If you have access to Netflix Instant movies, check out these three documentaries. I bet you'll enjoy them as I did!
All images from Netflix; click the images for more information on their website.
The Wildest Dream
Awhile back, I read the book Paths of Glory by Jeffrey Archer. It's a novel based on the true story of George Mallory.
Mallory tried to climb Mount Everest long before Sir Edmund Hillary successfully conquered the peak. Mallory died close to the top of the mountain, but no one knows for sure whether or not he made it to the top before falling to his death.
I really enjoyed the book, and have been fascinated with Everest ever since. When I came across this documentary, I knew I wanted to watch it. It's about Conrad Anker, an Englishman who wanted to attempt to climb Everest without fancy equipment, just as George Mallory attempted, to see if it can be done.
Anker is interviewed throughout the movie, so we know he survived his quest...but we don't know if he succeeded until near the end. If you enjoy suspenseful, real-life adventure stories, check out The Wildest Dream.
God Grew Tired of Us
I was ignorant regarding Sudan until I watched this movie. I didn't know about the thousands of boys who fled Sudan during its civil war (1993-2005), many of them ending up in refugee camps (and many of them dying along the way.) They are called the Lost Boys of Sudan.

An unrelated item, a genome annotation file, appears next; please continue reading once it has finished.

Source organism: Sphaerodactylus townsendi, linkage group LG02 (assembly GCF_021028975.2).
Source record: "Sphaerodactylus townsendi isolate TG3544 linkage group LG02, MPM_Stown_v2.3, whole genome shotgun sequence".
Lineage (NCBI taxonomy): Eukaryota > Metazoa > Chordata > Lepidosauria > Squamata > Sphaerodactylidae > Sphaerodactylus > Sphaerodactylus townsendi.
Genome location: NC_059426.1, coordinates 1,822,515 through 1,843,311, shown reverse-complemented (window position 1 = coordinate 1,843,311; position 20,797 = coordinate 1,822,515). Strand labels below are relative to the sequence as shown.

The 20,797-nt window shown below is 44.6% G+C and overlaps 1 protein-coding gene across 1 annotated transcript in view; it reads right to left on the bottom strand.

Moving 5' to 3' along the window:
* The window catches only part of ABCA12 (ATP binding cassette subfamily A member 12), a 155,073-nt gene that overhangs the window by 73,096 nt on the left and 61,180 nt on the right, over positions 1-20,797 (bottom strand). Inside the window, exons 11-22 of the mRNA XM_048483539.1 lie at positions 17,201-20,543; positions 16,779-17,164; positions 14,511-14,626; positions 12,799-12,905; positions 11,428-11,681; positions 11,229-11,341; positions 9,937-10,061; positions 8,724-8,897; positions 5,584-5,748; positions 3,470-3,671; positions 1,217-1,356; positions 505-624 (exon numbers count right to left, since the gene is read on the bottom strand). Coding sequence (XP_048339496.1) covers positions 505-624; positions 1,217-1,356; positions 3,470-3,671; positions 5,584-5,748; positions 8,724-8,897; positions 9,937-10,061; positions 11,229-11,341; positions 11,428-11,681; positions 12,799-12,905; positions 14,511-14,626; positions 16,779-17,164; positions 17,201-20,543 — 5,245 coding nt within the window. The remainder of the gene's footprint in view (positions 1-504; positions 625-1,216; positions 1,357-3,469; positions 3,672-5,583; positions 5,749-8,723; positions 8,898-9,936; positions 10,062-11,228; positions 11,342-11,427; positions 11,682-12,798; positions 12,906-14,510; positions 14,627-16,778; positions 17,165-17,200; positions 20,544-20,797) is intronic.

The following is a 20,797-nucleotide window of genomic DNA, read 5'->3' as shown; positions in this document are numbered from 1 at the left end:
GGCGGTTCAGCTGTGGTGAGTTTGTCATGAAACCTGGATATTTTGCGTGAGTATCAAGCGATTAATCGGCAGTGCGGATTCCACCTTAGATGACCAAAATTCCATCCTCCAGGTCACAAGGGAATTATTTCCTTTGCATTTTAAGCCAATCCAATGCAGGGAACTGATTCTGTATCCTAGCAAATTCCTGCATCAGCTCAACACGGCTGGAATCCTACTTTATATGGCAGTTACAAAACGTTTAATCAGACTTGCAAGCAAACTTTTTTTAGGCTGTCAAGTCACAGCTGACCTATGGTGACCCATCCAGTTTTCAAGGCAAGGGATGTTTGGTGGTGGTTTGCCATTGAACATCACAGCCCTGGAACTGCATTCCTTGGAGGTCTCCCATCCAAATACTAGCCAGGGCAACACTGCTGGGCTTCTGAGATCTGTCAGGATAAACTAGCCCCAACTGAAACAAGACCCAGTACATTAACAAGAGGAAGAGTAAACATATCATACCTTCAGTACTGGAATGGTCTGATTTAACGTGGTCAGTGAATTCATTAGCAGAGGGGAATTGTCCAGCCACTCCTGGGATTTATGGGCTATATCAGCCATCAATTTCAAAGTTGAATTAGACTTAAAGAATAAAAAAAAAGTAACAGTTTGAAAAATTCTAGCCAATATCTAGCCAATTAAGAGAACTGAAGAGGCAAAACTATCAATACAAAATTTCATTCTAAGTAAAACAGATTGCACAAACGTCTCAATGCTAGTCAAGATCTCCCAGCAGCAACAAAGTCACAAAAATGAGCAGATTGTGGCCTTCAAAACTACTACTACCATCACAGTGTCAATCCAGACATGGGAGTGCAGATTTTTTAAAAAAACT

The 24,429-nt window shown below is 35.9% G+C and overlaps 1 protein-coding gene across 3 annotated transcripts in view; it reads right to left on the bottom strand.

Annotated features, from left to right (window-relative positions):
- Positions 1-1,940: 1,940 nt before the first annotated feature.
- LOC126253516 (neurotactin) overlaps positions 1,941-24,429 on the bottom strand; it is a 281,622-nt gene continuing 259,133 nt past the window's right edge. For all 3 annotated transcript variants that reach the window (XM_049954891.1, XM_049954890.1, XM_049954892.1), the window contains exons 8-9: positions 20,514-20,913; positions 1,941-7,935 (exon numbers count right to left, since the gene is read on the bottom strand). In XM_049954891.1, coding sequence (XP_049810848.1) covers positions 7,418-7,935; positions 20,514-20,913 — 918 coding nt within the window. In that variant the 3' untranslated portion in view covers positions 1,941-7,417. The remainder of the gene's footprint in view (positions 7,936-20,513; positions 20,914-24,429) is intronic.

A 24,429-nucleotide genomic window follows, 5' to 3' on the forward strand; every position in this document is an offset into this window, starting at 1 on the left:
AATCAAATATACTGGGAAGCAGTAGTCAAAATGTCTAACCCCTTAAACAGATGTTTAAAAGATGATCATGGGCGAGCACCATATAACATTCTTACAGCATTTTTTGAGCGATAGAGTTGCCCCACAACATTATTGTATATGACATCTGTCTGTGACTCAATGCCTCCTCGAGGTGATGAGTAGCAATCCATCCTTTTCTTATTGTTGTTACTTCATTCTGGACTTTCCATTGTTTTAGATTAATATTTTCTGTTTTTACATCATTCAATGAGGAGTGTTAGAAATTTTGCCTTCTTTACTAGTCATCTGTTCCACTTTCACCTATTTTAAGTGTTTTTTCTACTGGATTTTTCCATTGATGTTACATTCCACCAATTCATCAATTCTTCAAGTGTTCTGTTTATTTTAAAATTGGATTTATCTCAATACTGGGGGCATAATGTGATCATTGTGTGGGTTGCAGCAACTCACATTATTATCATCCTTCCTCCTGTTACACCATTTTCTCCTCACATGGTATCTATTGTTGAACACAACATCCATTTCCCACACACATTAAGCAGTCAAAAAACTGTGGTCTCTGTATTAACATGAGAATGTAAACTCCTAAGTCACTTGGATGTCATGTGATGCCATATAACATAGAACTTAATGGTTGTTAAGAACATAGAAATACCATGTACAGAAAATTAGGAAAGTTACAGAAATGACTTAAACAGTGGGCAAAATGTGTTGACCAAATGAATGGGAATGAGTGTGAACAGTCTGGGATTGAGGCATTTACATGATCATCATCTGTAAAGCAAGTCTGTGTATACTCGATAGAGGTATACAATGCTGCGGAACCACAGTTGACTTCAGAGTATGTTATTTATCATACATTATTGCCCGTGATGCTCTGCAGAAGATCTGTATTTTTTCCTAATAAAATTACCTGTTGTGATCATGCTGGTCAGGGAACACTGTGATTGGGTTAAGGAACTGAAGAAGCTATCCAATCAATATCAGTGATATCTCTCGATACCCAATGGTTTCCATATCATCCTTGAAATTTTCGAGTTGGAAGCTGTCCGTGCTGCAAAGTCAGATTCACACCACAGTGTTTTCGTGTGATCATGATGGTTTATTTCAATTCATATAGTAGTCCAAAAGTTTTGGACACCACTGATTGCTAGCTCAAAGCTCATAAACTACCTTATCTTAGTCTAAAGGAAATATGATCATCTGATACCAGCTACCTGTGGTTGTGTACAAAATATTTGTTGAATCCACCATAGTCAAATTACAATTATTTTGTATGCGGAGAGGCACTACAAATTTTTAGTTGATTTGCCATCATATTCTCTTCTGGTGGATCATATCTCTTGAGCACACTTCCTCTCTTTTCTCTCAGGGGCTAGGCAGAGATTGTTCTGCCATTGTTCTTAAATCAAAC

God Grew Tired of Us is about several of these boys--now young men--who immigrate to America. They have to learn to use electricity...how to handle requests for money from refugees back at the camp...how to survive in a place where both wages and expenses are ridiculously high compared to where they'd lived in Africa.
Watching their adjustment to America is fascinating, and watching their hard-fought successes is inspiring.
By the way, don't let the name fool you; this is not a move that is antagonistic toward people of faith. Watch this one if you want to see both Africa and America from a different point of view.
National Geographic: Inside North Korea
A few years ago, Lisa Ling traveled to North Korea with a cataract surgeon who went there to give sight to the blind. (There is very little medical care in North Korea.) Ling pretended to be a nurse, but was actually there to document the real North Korea, one of the most secretive and oppressive countries in the world.
The whole movie is eye-opening, sad, and fascinating; and the last scene is positively chilling. I'm horrified that this country has nuclear weapons now.
Inside North Korea is only 50 minutes long, and I hope you'll be able to watch it. (When you're done, you might like to watch Kimjongilia, a 73-minute documentary about the oppressive regimes of Kim Jong Il and his father, and about people who have successfully escaped North Korea.)
If you watch any of these documentaries, be sure to let me know what you think!
Disclosure: These are unpaid reviews of movies I just felt like watching.